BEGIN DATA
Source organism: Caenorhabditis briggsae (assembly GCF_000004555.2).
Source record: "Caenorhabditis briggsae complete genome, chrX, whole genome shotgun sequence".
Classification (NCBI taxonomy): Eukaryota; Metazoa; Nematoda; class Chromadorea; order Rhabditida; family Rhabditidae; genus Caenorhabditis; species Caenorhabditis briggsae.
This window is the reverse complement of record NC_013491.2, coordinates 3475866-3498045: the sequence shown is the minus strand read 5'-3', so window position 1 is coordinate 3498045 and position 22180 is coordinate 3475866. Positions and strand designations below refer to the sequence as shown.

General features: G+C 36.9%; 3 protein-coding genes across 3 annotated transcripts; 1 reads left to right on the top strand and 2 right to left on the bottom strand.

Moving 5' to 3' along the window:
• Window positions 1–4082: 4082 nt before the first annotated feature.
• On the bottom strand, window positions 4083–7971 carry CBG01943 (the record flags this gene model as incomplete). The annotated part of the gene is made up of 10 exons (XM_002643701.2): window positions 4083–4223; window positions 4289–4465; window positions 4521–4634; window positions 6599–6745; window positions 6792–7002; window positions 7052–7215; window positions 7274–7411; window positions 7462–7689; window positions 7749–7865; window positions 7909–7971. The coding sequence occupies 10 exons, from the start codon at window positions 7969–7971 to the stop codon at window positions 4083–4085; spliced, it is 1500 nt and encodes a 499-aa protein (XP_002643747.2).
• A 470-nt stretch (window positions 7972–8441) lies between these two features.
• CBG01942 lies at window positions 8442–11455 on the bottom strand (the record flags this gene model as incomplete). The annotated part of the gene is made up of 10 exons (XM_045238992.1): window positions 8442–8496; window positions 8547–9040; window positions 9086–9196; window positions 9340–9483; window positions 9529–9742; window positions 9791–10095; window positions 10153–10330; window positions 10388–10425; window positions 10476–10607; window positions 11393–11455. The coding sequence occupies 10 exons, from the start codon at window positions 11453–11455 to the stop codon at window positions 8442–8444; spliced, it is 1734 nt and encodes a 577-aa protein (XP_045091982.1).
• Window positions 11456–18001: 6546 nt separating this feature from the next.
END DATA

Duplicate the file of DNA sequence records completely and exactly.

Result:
Source organism: Caenorhabditis briggsae (assembly GCF_000004555.2).
Source record: "Caenorhabditis briggsae complete genome, chrX, whole genome shotgun sequence".
Classification (NCBI taxonomy): Eukaryota; Metazoa; Nematoda; class Chromadorea; order Rhabditida; family Rhabditidae; genus Caenorhabditis; species Caenorhabditis briggsae.
This window is the reverse complement of record NC_013491.2, coordinates 3475866-3498045: the sequence shown is the minus strand read 5'-3', so window position 1 is coordinate 3498045 and position 22180 is coordinate 3475866. Positions and strand designations below refer to the sequence as shown.

General features: G+C 36.9%; 3 protein-coding genes across 3 annotated transcripts; 1 reads left to right on the top strand and 2 right to left on the bottom strand.

Moving 5' to 3' along the window:
• Window positions 1–4082: 4082 nt before the first annotated feature.
• On the bottom strand, window positions 4083–7971 carry CBG01943 (the record flags this gene model as incomplete). The annotated part of the gene is made up of 10 exons (XM_002643701.2): window positions 4083–4223; window positions 4289–4465; window positions 4521–4634; window positions 6599–6745; window positions 6792–7002; window positions 7052–7215; window positions 7274–7411; window positions 7462–7689; window positions 7749–7865; window positions 7909–7971. The coding sequence occupies 10 exons, from the start codon at window positions 7969–7971 to the stop codon at window positions 4083–4085; spliced, it is 1500 nt and encodes a 499-aa protein (XP_002643747.2).
• A 470-nt stretch (window positions 7972–8441) lies between these two features.
• CBG01942 lies at window positions 8442–11455 on the bottom strand (the record flags this gene model as incomplete). The annotated part of the gene is made up of 10 exons (XM_045238992.1): window positions 8442–8496; window positions 8547–9040; window positions 9086–9196; window positions 9340–9483; window positions 9529–9742; window positions 9791–10095; window positions 10153–10330; window positions 10388–10425; window positions 10476–10607; window positions 11393–11455. The coding sequence occupies 10 exons, from the start codon at window positions 11453–11455 to the stop codon at window positions 8442–8444; spliced, it is 1734 nt and encodes a 577-aa protein (XP_045091982.1).
• Window positions 11456–18001: 6546 nt separating this feature from the next.